GeekNights Thursday - Learning Languages

Tonight on GeekNights, we consider learning languages, and touch ever-so-briefly on the Sapir–Whorf hypothesis. In the news, vaccine research and production should be nationalized, Youtube "Shorts" compete with TikTok, Twitter adds tips and removes crops, and New York has its 2021 Michelin Stars.

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Shorts thoughts above and what my family used to find places to eat before the internet below.

I thought I could share how I learned languages. I grew up and still live in carinthia in austria. Though german is my first language, everybody here speaks it with a rather dense dialect. However, still it is mostly identical to “high” german that you will find in books and documents, only with some vowel shifts, and of course high german is what is taught in schools.

In school here, english is also a mandatory subject. When I went to school it was mandatory starting in fourth grade, but my niece and nephew (who are in grade five now), had some english as early as first grade. Students are somewhat ambivalent about english outside of school, though with the encroachment of american entertainment with movies games etc, basically everyone my age and a bit older speaks english at least to some degree.

Me being very interested various kinds of media and being on the internet a lot did a lot of english reading even in my spare time, and I generally watch american movies and tv shows in their original language if I can. That is slightly more rare among my age group, as people still prefer watching and reading things in german, and all broadcasting is dubbed into german anyhow, though mostly done by actually german production companies rather than austrian ones.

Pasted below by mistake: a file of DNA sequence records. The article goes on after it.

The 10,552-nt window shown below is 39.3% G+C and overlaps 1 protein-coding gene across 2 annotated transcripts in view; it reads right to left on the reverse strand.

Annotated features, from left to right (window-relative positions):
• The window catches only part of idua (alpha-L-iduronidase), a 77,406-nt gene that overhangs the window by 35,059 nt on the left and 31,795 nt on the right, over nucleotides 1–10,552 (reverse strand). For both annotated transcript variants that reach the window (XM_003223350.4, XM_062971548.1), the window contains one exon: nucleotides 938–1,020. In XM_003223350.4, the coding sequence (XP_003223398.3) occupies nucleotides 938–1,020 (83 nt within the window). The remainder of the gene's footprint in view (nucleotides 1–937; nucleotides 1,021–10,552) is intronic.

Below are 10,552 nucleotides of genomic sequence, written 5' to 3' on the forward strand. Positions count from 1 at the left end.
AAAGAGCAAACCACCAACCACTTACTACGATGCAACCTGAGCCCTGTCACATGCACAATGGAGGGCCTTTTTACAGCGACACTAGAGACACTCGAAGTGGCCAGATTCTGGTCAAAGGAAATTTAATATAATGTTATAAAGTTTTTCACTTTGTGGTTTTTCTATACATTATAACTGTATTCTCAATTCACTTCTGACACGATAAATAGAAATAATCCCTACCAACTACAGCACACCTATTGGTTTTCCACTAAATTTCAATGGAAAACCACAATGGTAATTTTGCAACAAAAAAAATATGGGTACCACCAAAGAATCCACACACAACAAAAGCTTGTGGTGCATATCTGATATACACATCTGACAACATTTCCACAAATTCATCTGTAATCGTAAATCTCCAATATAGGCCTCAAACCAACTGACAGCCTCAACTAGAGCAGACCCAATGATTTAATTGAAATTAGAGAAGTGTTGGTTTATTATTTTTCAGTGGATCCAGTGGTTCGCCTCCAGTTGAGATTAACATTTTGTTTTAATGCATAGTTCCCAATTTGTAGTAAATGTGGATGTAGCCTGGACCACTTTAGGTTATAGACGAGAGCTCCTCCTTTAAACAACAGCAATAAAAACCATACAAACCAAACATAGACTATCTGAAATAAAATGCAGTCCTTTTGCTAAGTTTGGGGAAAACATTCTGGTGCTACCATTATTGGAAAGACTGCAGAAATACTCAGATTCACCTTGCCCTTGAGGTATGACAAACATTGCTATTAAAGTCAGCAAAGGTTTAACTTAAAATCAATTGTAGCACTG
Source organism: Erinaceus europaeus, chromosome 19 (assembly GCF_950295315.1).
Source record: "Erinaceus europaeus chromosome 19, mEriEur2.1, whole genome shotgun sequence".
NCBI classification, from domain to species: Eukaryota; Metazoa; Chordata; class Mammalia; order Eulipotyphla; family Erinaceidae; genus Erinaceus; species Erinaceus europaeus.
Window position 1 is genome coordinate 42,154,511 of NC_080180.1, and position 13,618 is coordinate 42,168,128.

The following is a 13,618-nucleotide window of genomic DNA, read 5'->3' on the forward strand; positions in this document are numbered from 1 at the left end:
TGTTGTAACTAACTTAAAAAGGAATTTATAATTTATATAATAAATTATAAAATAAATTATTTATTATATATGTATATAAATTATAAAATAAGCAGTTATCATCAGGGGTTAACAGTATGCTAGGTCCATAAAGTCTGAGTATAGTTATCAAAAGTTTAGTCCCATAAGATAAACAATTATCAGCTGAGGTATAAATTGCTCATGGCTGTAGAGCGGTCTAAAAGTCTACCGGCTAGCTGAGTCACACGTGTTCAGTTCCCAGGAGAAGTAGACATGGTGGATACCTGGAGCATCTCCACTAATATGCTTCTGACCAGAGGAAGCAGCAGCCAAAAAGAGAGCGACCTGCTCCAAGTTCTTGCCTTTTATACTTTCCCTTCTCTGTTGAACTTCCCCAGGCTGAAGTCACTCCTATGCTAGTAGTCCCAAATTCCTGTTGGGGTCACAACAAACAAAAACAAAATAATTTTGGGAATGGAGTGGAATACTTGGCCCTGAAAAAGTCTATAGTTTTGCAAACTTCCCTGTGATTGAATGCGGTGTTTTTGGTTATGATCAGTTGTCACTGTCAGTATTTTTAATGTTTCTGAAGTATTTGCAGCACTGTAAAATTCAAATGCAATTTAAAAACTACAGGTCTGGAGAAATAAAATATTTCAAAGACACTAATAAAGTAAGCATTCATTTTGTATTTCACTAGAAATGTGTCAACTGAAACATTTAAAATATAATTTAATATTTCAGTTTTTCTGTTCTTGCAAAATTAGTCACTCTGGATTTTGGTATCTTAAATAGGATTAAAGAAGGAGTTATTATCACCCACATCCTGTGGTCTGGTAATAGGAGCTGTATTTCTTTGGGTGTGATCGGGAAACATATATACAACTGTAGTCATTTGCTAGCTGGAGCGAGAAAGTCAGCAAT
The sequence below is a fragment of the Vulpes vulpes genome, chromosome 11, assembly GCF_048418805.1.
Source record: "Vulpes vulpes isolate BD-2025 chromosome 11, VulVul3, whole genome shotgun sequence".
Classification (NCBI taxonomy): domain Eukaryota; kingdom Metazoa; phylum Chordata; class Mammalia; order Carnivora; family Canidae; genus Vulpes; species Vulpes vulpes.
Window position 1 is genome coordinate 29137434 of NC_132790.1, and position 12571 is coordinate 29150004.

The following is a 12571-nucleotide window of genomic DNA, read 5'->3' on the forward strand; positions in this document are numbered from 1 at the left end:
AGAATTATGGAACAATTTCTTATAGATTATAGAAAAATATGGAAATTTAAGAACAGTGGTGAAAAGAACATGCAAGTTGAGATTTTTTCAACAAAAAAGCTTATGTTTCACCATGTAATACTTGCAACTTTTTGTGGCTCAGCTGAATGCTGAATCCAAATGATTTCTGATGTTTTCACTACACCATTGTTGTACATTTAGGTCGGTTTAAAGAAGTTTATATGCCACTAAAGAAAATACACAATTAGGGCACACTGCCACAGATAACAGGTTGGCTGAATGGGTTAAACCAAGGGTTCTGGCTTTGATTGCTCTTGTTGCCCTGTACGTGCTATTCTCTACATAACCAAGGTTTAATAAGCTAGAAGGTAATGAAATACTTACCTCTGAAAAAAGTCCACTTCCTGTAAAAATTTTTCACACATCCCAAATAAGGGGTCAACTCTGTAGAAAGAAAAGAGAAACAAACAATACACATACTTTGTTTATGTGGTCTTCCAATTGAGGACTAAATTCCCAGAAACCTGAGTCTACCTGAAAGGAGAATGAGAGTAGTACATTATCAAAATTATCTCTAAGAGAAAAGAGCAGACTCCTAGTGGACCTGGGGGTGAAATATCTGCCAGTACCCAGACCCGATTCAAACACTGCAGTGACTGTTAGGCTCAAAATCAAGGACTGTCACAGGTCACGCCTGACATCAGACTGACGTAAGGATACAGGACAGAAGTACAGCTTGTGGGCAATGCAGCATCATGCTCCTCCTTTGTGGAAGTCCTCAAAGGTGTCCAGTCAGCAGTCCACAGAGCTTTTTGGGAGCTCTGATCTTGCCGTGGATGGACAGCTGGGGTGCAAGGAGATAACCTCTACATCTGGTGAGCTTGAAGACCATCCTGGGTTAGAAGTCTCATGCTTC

In school there were also various other languages offered optionally. I tried one year of each italian and slovenian, which are of course across the border from where I live. Didn’t stick with either and didn’t get much farther than “hello”, “goodbye”, counting and the days of the week. Slovenian in particular is a bit tricky.

In college studying computer science, english is also a mandatory subject. I also tried a semester of spanish as a free subject, but didn’t take the exam.

At various other stages I tried learning japanese with various books and applications. I did so for a couple of weeks but eventually flagged. I’ve been doing so again with Duolingo for the last ~145 days, and at least that gives me a schedule to follow so i stick with it, which I think is simply the most important thing when learning a language: the discipline to work on it every day.

Also, because it came up at the end of the discussion about things that english as a language doesn’t have, I thought this video might be interesting.


Somebody finished all of Duolingo Spanish.

Someone in the comments asked how fluent they actually are. Not too shabby. No surprise they are weakest at speaking and listening.

I dunno about that, I think that might be a personal thing - I’m doing duolingo because reddit gave me a free year for some reason, and so far, I’m FAR stronger at speaking and listening than reading. Sure, I’ve not been going nearly as long, but so far, Listening is very much my crutch for text-based questions, and the moment that’s taken away, I’m pretty useless.

You mod something, I got the same deal, as well as a snack box.

Oh yeah, I forgot about that. Thanks reddit, I guess. The snacks were pretty good TBH, I got the coffee and snackbars one.